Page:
BaseballBoys: Not really obscure. I loved Dan Quisenberry because of that side arm throw, but growing up I was a Nolan Ryan guy. For some reason I had a thing for the Astros as a kid and loved Ryan when he played for them. I wish Josh were here, he could probably list off all the marginal players I thought were the best ever. Here's a funny story.
SethSpeaks: Perfect. I like funny!
BaseballBoys: When we were in high school, Bobby Bonilla and Barry Bonds both played for the Pirates. Josh was convinced that Bonds was a flash in the pan, and that Bonilla was going to be 'The Next Big Thing'. He ended up buying something like twenty of Bonilla's rookie cards and only a couple of Bonds' rookie cards. He gets a little ornery when I bring that up now.
SethSpeaks: I can't imagine why... those '87 Fleer Bonds cards are pretty valuable! Did you collect cards growing up?
BaseballBoys: That's all we did growing up. We'd get our allowances and head down to the Ben Franklin in Washburn (WI) and blow every cent on baseball cards. We'd race back up to Josh's house and open them up to see who we got. Keep in mind, we grew up in a town of 2,000 people, so there wasn't much to do. Some of the best memories I have of growing up are of me, Josh and (his friend from Minneapolis) Charlie Westerman trading baseball cards on his porch on rainy summer afternoons. If I ever feel down about life in general, THAT'S my "happy place".
SethSpeaks: I'm right there with you. I still buy a box of cards every now and then because it makes me happy, and it's so much fun to open packs!!!
BaseballBoys: I buy the Topps series at Target from time to time. Charlie, by the way, had an extreme adoration of Mickey Hatcher. Not because he was a tremendous player, but he was the only Twin that he didn't have in his collection (Josh had two and wouldn't trade because it was funnier that way).
SethSpeaks: That's just cruel!
BaseballBoys: Yes, but it sure was funny!
SethSpeaks: How 'bout some quick questions and answers.
SethSpeaks: Thoughts on the Pete Rose situation?
BaseballBoys: Josh will kill me for this, but Hall of Fame: Yes, Back in Baseball: No.
SethSpeaks: OK, you're entitled to your opinion, I guess! Ha!
BaseballBoys: C'mon, he's the all time hits leader. Give him his plaque and forget about him, otherwise he'll never go away.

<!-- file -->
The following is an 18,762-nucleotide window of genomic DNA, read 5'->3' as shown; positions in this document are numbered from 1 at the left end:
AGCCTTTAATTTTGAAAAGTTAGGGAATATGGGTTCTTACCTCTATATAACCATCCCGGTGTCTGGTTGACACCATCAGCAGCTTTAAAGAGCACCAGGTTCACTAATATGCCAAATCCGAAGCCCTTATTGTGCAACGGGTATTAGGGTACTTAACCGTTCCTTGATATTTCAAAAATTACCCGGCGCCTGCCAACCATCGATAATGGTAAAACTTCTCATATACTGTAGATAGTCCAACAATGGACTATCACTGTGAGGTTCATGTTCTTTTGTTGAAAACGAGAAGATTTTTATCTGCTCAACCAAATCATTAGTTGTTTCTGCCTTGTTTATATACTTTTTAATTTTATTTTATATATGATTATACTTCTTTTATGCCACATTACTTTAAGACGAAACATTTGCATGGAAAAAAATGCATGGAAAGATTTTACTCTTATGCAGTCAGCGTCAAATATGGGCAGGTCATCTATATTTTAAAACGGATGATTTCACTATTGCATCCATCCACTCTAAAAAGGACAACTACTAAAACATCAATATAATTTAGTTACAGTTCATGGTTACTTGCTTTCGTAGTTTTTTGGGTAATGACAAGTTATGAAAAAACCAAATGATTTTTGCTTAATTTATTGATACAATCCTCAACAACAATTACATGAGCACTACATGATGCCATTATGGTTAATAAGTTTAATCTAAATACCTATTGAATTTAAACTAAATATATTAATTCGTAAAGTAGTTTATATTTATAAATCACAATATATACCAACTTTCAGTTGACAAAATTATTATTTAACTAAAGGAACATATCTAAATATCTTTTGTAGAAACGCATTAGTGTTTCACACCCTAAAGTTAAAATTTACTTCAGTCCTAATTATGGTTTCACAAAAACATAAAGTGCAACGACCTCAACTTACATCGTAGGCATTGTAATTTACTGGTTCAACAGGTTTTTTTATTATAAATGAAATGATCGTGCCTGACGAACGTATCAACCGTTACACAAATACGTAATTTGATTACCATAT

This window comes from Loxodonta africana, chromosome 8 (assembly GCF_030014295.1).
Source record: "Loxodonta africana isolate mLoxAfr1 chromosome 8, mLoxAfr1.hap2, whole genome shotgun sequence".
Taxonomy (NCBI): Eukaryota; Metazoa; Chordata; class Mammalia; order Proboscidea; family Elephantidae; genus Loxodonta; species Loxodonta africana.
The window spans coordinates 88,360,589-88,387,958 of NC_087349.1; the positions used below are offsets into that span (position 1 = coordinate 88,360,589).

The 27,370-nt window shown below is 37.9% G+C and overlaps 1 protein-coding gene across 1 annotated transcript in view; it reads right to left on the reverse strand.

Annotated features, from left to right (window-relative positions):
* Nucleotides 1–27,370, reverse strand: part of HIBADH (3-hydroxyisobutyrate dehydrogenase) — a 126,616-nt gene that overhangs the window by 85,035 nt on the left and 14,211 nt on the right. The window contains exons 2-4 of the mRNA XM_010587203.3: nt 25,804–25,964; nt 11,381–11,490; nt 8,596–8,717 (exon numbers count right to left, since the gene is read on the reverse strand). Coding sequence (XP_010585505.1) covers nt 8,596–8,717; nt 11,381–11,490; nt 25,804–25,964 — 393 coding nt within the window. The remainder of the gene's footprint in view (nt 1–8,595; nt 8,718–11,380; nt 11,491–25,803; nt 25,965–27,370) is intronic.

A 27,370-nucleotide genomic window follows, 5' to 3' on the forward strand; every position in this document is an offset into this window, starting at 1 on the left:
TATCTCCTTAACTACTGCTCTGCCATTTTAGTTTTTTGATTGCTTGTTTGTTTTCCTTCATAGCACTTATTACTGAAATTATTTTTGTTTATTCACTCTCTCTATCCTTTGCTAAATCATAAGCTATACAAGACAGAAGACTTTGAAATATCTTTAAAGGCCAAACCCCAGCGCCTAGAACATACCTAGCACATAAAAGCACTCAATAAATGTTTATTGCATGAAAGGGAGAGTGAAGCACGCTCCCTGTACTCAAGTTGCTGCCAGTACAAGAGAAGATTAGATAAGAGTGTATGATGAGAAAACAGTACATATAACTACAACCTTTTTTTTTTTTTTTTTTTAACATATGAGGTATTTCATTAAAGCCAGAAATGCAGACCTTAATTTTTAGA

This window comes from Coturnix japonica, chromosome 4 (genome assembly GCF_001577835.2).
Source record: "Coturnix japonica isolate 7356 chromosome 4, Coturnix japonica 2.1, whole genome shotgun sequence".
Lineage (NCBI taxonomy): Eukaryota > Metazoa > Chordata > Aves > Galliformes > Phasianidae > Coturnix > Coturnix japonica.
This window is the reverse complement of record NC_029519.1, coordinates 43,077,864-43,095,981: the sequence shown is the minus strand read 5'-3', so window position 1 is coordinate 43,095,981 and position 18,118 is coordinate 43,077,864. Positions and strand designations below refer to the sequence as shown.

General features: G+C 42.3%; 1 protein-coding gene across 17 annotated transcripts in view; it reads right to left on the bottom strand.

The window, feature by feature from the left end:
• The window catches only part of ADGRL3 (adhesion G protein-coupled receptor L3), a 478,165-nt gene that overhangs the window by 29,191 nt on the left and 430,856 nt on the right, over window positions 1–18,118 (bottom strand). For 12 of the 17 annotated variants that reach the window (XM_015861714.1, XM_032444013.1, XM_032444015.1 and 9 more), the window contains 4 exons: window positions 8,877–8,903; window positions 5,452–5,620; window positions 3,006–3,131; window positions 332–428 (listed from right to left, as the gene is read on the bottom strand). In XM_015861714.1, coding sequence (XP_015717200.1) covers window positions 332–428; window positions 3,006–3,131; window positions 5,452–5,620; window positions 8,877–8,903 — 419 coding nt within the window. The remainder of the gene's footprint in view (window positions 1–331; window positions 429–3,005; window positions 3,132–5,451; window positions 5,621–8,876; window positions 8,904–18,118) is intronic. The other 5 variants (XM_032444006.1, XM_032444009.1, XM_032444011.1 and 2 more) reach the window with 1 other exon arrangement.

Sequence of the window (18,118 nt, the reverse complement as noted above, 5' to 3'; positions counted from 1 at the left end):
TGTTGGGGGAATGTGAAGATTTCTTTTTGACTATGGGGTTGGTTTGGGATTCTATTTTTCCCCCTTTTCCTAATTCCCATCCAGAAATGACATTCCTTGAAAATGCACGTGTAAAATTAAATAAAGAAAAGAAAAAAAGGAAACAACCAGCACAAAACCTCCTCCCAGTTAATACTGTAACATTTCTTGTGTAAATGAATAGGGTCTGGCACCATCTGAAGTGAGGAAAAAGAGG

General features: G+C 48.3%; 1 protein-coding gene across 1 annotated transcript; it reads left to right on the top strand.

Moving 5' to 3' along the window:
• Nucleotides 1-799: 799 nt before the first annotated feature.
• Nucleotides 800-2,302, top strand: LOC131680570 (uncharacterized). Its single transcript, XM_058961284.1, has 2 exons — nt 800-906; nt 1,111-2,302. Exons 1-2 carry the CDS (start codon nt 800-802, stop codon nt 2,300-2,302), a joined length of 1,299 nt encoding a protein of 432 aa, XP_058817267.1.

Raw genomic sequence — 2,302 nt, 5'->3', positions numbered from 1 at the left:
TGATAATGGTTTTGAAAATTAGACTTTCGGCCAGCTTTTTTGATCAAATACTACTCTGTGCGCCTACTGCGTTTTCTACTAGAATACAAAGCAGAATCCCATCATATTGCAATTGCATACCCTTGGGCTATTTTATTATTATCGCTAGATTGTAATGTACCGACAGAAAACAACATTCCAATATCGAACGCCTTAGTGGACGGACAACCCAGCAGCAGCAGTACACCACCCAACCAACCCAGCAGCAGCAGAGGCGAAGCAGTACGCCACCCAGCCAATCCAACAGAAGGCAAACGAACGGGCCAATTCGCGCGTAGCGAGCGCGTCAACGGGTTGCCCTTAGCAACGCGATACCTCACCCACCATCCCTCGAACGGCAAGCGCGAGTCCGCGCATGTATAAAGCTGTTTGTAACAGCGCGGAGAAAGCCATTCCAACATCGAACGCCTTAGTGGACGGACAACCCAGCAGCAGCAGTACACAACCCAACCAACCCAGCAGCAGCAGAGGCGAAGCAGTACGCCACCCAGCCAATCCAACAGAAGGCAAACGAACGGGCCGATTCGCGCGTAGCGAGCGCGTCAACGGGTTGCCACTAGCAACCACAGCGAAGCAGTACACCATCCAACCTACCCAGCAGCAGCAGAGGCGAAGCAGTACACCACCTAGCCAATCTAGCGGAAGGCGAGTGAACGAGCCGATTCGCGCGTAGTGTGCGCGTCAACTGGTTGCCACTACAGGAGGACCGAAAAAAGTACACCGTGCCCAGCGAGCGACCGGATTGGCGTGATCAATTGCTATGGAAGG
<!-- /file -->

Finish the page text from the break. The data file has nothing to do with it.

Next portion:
SethSpeaks: How good is Rickie Weeks? And, with Weeks, JJ Hardy, Prince Fielder and Anthony Gwynn in the Brewers system, how long before they're good again?
BaseballBoys: Rickie Weeks is probably that good. The Brewers only have a couple of minor leaguers that have real potential and the other one is Prince Fielder. I think Weeks is a year away from being a bona fide major leaguer. I think Hardy and Gwynn are just OK. JJ Hardy may even be the better of the two. Gwynn gets hyped because of his name, but with the right instruction may make a fine major leaguer. How long before they're good again? Let's see, YOU predict the next Red Sox World Championship and I'll predict when the Brewers win their division. They sure have a nice ball park, though....
SethSpeaks: Yeah it sure is. OK, is there anything you'd like to share with our readers that I haven't asked yet?
BaseballBoys: Enjoy the game of baseball. Encourage your friends to enjoy it. The NFL and NBA are so 'sexy' right now, it makes me want to puke sometimes. There is beauty and even art in baseball, and the 162 game journey is part of the fun. If you've got a minor league or independent league team in your town, go out to the ballpark, sit in the sun and just enjoy. You're watching a game that has well over 100 years of history. And who knows? You may catch a T-shirt out the cannon the mascot shoots in between innings!
SethSpeaks: Well put, and on that note, let's call it a conversation!! I appreciate you taking the time to do this. It was fun!
SethSpeaks: Oh, one more question... I need your thoughts on My Big Fat Obnoxious Fiance.
BaseballBoys: I've only caught one episode...shame on me....so I can't really say, but the episode I saw was insanely funny. I'm looking forward to "The Little Groom"!
SethSpeaks: That does look good, huh?
BaseballBoys: seriously, Twins division champs in 2004?
SethSpeaks: I think so. None of the other teams scare me. Eric, thanks again for taking the time to chat!
So there you have it. A conversation with Eric from The Baseball Boys. I hope you enjoyed it. That is it for today. E-mail me if you have any questions or comments! Have a very wonderful day!
Back to Archives Home